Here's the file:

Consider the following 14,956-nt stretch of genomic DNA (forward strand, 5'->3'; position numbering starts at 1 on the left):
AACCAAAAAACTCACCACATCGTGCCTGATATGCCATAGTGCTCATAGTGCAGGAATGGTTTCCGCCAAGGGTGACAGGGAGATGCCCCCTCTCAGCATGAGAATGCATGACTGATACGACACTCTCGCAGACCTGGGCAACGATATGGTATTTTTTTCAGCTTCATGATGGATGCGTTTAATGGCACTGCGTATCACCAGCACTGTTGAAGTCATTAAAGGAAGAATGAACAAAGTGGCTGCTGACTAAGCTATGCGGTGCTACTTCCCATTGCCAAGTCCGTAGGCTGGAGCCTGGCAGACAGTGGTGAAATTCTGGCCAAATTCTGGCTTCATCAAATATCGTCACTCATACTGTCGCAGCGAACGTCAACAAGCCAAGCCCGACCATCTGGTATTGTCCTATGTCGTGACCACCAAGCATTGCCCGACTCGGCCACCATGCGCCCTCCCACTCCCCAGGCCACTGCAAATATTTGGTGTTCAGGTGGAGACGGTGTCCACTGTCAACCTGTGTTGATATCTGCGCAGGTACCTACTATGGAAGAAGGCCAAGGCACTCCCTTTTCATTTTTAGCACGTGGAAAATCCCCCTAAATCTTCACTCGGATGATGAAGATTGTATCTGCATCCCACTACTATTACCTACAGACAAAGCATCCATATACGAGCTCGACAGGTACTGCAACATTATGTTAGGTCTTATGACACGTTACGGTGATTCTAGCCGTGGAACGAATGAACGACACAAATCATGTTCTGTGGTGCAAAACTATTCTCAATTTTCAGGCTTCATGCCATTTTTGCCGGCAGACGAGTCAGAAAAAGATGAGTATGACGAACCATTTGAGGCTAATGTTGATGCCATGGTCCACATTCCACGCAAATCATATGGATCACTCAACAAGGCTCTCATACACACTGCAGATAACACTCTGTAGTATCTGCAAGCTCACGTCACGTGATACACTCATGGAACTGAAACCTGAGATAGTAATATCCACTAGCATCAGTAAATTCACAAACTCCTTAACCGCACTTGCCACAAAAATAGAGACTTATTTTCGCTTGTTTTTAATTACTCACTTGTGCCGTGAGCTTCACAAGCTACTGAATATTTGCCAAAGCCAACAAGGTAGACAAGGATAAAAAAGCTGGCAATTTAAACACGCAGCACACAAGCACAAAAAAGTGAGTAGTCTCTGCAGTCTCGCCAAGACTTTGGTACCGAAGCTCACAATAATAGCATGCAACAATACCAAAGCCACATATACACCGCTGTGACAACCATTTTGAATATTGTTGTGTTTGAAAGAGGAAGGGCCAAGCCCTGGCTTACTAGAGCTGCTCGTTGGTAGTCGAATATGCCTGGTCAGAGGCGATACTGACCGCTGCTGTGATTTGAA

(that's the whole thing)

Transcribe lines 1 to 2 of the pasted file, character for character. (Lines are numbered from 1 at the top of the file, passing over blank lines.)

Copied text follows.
Consider the following 14,956-nt stretch of genomic DNA (forward strand, 5'->3'; position numbering starts at 1 on the left):
AACCAAAAAACTCACCACATCGTGCCTGATATGCCATAGTGCTCATAGTGCAGGAATGGTTTCCGCCAAGGGTGACAGGGAGATGCCCCCTCTCAGCATGAGAATGCATGACTGATACGACACTCTCGCAGACCTGGGCAACGATATGGTATTTTTTTCAGCTTCATGATGGATGCGTTTAATGGCACTGCGTATCACCAGCACTGTTGAAGTCATTAAAGGAAGAATGAACAAAGTGGCTGCTGACTAAGCTATGCGGTGCTACTTCCCATTGCCAAGTCCGTAGGCTGGAGCCTGGCAGACAGTGGTGAAATTCTGGCCAAATTCTGGCTTCATCAAATATCGTCACTCATACTGTCGCAGCGAACGTCAACAAGCCAAGCCCGACCATCTGGTATTGTCCTATGTCGTGACCACCAAGCATTGCCCGACTCGGCCACCATGCGCCCTCCCACTCCCCAGGCCACTGCAAATATTTGGTGTTCAGGTGGAGACGGTGTCCACTGTCAACCTGTGTTGATATCTGCGCAGGTACCTACTATGGAAGAAGGCCAAGGCACTCCCTTTTCATTTTTAGCACGTGGAAAATCCCCCTAAATCTTCACTCGGATGATGAAGATTGTATCTGCATCCCACTACTATTACCTACAGACAAAGCATCCATATACGAGCTCGACAGGTACTGCAACATTATGTTAGGTCTTATGACACGTTACGGTGATTCTAGCCGTGGAACGAATGAACGACACAAATCATGTTCTGTGGTGCAAAACTATTCTCAATTTTCAGGCTTCATGCCATTTTTGCCGGCAGACGAGTCAGAAAAAGATGAGTATGACGAACCATTTGAGGCTAATGTTGATGCCATGGTCCACATTCCACGCAAATCATATGGATCACTCAACAAGGCTCTCATACACACTGCAGATAACACTCTGTAGTATCTGCAAGCTCACGTCACGTGATACACTCATGGAACTGAAACCTGAGATAGTAATATCCACTAGCATCAGTAAATTCACAAACTCCTTAACCGCACTTGCCACAAAAATAGAGACTTATTTTCGCTTGTTTTTAATTACTCACTTGTGCCGTGAGCTTCACAAGCTACTGAATATTTGCCAAAGCCAACAAGGTAGACAAGGATAAAAAAGCTGGCAATTTAAACACGCAGCACACAAGCACAAAAAAGTGAGTAGTCTCTGCAGTCTCGCCAAGACTTTGGTACCGAAGCTCACAATAATAGCATGCAACAATACCAAAGCCACATATACACCGCTGTGACAACCATTTTGAATATTGTTGTGTTTGAAAGAGGAAGGGCCAAGCCCTGGCTTACTAGAGCTGCTCGTTGGTAGTCGAATATGCCTGGTCAGAGGCGATACTGACCGCTGCTGTGATTTGAA